A Pastoral Letter
This weekend marks a historic occasion at Northern Seminary. We celebrate the graduating class of 2020. Among these are students from the first MANT and MATM cohorts. Along with our MAW students, these students pioneered Northern Live. Congratulations to the class of 2020, and we look forward to seeing you at commencement on October 10 at Christ Church of Oak Brook.
In the midst of these accomplishments, our hearts carry heavy burdens. We are grieved and heartbroken over the murders of George Floyd and Ahmoud Arbery. As members of the body of Christ, we stand in solidarity with African American persons, churches, and nonviolent protestors across America. Black lives matter to Northern Seminary. America is a broken country and in need of divine intervention. We are infected with the viruses of COVID-19, racism, injustice, violence, white supremacy, and police brutality. All of these issues have ravaged communities of color and destroyed lives. Following the murder of George Floyd, many of us have participated in nonviolent protests. Other violent incidents have occurred, including looting, primarily instigated by professionals. As a seminary, we denounce looting, violent destruction, and division that distract us from the cruel deaths of these men and so many others.
Northern Seminary continues to teach and train pastors to address these issues through the church. Many of our white students report that Seminary is the first time that they have ever studied under an African American professor. While we still have much work to do, we have seen many lives transformed at Northern over the past several years. Even more students are taking classes on the South Side and through the Lawndale Center. Today, 54% of scholarship recipients are persons of color. We have assisted 8 students already with relief during COVID-19. One student reported to me just a few weeks ago how Coach Gordon’s class “turned his world upside down.” He preached in his church about race, the murders of black persons. He called for the church to break down barriers and lament over black persons who have died.
Let’s continue to turn the world upside down for God’s glory and the reconciliation of all people to Jesus. You can do that now in several ways:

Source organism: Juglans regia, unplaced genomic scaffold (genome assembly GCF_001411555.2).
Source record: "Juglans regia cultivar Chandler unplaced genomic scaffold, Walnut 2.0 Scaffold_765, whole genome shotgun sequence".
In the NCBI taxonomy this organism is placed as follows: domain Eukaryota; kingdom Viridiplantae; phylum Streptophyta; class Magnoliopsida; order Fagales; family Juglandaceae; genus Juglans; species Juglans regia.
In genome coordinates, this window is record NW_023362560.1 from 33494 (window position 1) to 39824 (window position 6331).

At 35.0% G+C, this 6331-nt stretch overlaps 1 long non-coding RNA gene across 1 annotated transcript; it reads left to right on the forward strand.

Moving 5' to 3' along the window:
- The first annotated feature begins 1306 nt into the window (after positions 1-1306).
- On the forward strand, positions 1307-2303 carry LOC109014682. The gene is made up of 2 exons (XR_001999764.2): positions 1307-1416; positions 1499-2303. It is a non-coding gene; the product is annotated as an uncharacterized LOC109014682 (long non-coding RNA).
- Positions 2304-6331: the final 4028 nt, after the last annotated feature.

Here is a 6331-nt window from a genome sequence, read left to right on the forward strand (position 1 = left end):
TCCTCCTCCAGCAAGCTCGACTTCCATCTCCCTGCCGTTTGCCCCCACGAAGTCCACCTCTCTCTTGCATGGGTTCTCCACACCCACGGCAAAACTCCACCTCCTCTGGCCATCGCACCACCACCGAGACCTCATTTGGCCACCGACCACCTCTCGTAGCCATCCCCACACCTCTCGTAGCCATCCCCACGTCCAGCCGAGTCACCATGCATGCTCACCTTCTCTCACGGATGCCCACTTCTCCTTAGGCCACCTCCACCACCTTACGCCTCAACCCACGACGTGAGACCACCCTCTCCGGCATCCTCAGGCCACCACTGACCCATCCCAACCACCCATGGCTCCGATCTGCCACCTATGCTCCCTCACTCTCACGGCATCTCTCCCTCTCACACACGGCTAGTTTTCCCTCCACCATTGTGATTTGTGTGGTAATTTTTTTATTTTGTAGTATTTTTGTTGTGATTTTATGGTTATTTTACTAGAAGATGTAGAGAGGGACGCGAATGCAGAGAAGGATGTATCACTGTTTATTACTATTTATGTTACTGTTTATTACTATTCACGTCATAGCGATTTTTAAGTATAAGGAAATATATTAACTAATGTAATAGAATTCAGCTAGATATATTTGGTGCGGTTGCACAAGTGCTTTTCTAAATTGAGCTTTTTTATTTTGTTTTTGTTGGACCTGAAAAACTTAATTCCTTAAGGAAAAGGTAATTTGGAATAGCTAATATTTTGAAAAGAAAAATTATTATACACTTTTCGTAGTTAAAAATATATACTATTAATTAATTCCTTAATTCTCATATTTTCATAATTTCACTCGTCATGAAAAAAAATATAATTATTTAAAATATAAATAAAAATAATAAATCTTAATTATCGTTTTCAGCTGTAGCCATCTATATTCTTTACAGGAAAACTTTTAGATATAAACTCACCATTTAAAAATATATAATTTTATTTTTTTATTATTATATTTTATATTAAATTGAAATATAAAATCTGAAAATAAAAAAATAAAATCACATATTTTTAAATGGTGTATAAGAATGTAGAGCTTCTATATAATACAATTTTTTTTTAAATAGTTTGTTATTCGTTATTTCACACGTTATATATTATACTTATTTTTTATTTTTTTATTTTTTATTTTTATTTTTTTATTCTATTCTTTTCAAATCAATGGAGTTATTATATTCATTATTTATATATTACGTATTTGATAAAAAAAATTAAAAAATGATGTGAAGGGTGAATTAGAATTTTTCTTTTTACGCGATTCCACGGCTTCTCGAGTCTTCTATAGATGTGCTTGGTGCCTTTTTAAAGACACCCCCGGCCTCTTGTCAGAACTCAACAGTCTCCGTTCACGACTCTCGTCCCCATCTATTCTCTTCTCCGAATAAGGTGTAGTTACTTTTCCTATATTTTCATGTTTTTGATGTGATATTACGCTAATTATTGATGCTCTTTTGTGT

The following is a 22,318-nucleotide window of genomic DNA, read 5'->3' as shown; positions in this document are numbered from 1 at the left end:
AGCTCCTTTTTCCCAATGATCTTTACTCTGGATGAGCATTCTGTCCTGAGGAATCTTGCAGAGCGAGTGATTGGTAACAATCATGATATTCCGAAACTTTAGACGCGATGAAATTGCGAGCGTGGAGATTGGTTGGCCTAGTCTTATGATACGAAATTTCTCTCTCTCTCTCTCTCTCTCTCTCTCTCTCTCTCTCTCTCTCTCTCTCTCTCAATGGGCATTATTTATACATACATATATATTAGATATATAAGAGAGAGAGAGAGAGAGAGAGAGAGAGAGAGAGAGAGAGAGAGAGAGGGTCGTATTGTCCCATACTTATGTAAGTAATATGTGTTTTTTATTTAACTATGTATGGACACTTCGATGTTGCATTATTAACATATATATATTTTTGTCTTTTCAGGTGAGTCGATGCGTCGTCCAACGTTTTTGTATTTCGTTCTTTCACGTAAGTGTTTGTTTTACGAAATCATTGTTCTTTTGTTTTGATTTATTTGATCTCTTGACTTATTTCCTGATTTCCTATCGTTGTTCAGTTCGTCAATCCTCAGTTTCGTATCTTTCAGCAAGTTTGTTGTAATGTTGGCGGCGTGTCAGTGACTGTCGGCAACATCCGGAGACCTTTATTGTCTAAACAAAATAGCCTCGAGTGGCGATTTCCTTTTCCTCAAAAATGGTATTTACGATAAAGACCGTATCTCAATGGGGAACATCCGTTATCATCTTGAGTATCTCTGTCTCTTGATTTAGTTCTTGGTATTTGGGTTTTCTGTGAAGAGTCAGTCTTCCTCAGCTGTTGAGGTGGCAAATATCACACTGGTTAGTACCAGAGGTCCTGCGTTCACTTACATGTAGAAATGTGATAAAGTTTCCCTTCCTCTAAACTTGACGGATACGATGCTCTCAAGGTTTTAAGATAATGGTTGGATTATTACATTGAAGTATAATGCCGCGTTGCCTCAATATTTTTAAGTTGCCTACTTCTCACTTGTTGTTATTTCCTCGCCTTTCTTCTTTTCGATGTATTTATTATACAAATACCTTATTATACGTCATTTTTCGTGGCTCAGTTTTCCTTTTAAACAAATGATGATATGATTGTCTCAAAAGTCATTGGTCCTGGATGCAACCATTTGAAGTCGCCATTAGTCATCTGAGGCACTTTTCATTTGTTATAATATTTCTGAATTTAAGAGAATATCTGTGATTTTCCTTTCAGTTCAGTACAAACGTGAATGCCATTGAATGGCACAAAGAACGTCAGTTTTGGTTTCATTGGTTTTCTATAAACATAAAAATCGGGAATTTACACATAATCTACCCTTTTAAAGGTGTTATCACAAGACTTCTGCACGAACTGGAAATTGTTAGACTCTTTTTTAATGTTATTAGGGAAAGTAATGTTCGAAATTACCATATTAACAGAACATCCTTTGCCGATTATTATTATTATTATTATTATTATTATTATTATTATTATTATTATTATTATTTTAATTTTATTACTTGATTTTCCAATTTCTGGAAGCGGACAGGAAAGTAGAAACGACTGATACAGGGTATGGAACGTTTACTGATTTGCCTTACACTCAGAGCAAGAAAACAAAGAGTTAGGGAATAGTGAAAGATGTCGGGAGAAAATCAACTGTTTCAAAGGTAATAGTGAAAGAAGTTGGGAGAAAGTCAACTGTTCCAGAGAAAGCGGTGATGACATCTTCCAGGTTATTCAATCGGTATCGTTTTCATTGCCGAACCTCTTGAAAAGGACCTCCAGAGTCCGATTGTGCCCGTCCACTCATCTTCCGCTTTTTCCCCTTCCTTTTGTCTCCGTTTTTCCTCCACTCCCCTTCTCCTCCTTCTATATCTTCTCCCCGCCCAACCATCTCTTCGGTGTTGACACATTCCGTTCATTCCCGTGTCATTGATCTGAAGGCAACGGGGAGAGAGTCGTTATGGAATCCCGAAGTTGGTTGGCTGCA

1.) Give to assist students. Many of you have already given generously to support your fellow students. Thank you so much for your example. We still have 11 students who need over $54,000 with assistance with rent, utilities, and food because of the pandemic.
2.) Continue to pray for God to awaken righteous police officers and prosecutors who will do justice in God-honoring ways. George Floyd and many others would be alive today if these police officers’ hearts were changed.
3.) Watch and lead a group discussion of Brenda Salter McNeil’s and Jonathan Brooks’s courses on Seminary Now. Both offer practical ways for people to engage and love our black brothers and sisters. We will be posting more content from Northern faculty and IVP authors in the coming months. Invite local police officers in your church to participate, and ask persons of color to lead the discussion. Engage in dialogue, learning, and transformation through the power of small groups.
4.) Attend the National Baptist Congress virtual Vision Conference. Northern faculty and staff will be participating. Support our new partnership with R. H. Boyd Publishing and learn more about black churches’ work across our country.
5.) In this time of social distancing, invite your congregation to virtually attend a historically black or multi-ethnic church. Now is a great time to be guest worshipers in a tradition outside of your own. Encourage your church to offer their assistance to clean up neighborhoods where looting has occurred, and support local businesses that were damaged.
7.) Read here about Dr. Christopher Toote’s amazing ministry to feed 225,000 hungry people on the South Side through the University of Chicago.
8.) Advocate for your children to learn from African American teachers throughout their educational journey.
9.) Inform your congregation about the temptation to call 9-1-1 whenever there is an issue. We have turned any suspicious activity into an excuse to get out of relationships. When you see something suspicious, ask yourself if this is an implicit bias against someone or a legitimate concern. Engage people by talking to them, not talking to the police about them. Find ways to build bridges in communities without the help of law enforcement.
10.) Continue to practice Sabbath. We’re in the wilderness as the church, and God instituted the Sabbath before the Israelites arrived at Sinai. We have a long journey ahead. Take time to rest, and trust that God will provide more manna tomorrow. Pastors are carrying even more stress than they normally do, and so are church members. Talk to a chaplain or counselor, and stay connected to friends.
I’m proud to say that the graduating class of 2020 is prepared to be agents of Christ’s reconciling love and justice. If I can be a conversation partner with you on the journey, I’m here for you. Let’s get to work.